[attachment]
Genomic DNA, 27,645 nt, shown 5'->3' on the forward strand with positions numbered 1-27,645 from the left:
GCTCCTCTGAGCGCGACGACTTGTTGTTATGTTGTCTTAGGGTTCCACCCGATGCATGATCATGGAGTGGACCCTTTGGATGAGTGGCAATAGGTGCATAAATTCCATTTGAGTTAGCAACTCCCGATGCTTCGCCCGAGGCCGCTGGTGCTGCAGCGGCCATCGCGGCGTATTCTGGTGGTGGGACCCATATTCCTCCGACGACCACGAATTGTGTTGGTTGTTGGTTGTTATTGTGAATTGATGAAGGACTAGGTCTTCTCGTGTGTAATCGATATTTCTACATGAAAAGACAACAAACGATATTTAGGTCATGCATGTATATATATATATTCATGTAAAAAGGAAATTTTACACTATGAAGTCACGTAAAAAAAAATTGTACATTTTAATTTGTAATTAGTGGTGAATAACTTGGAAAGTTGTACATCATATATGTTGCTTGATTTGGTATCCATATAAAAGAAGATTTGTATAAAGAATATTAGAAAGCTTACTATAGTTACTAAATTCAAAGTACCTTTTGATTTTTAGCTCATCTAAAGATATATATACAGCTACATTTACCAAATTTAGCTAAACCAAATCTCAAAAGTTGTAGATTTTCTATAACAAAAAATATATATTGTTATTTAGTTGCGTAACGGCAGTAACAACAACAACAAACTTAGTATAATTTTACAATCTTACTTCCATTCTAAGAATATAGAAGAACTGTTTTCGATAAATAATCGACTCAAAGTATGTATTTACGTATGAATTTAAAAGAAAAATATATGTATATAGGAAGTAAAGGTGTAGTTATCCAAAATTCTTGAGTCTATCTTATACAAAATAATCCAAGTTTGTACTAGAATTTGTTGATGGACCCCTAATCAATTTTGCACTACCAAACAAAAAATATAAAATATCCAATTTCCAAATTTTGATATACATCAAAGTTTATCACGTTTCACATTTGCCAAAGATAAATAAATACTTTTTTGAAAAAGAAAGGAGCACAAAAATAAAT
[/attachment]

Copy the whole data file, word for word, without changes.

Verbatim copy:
Genomic DNA, 27,645 nt, shown 5'->3' on the forward strand with positions numbered 1-27,645 from the left:
GCTCCTCTGAGCGCGACGACTTGTTGTTATGTTGTCTTAGGGTTCCACCCGATGCATGATCATGGAGTGGACCCTTTGGATGAGTGGCAATAGGTGCATAAATTCCATTTGAGTTAGCAACTCCCGATGCTTCGCCCGAGGCCGCTGGTGCTGCAGCGGCCATCGCGGCGTATTCTGGTGGTGGGACCCATATTCCTCCGACGACCACGAATTGTGTTGGTTGTTGGTTGTTATTGTGAATTGATGAAGGACTAGGTCTTCTCGTGTGTAATCGATATTTCTACATGAAAAGACAACAAACGATATTTAGGTCATGCATGTATATATATATATTCATGTAAAAAGGAAATTTTACACTATGAAGTCACGTAAAAAAAAATTGTACATTTTAATTTGTAATTAGTGGTGAATAACTTGGAAAGTTGTACATCATATATGTTGCTTGATTTGGTATCCATATAAAAGAAGATTTGTATAAAGAATATTAGAAAGCTTACTATAGTTACTAAATTCAAAGTACCTTTTGATTTTTAGCTCATCTAAAGATATATATACAGCTACATTTACCAAATTTAGCTAAACCAAATCTCAAAAGTTGTAGATTTTCTATAACAAAAAATATATATTGTTATTTAGTTGCGTAACGGCAGTAACAACAACAACAAACTTAGTATAATTTTACAATCTTACTTCCATTCTAAGAATATAGAAGAACTGTTTTCGATAAATAATCGACTCAAAGTATGTATTTACGTATGAATTTAAAAGAAAAATATATGTATATAGGAAGTAAAGGTGTAGTTATCCAAAATTCTTGAGTCTATCTTATACAAAATAATCCAAGTTTGTACTAGAATTTGTTGATGGACCCCTAATCAATTTTGCACTACCAAACAAAAAATATAAAATATCCAATTTCCAAATTTTGATATACATCAAAGTTTATCACGTTTCACATTTGCCAAAGATAAATAAATACTTTTTTGAAAAAGAAAGGAGCACAAAAATAAAT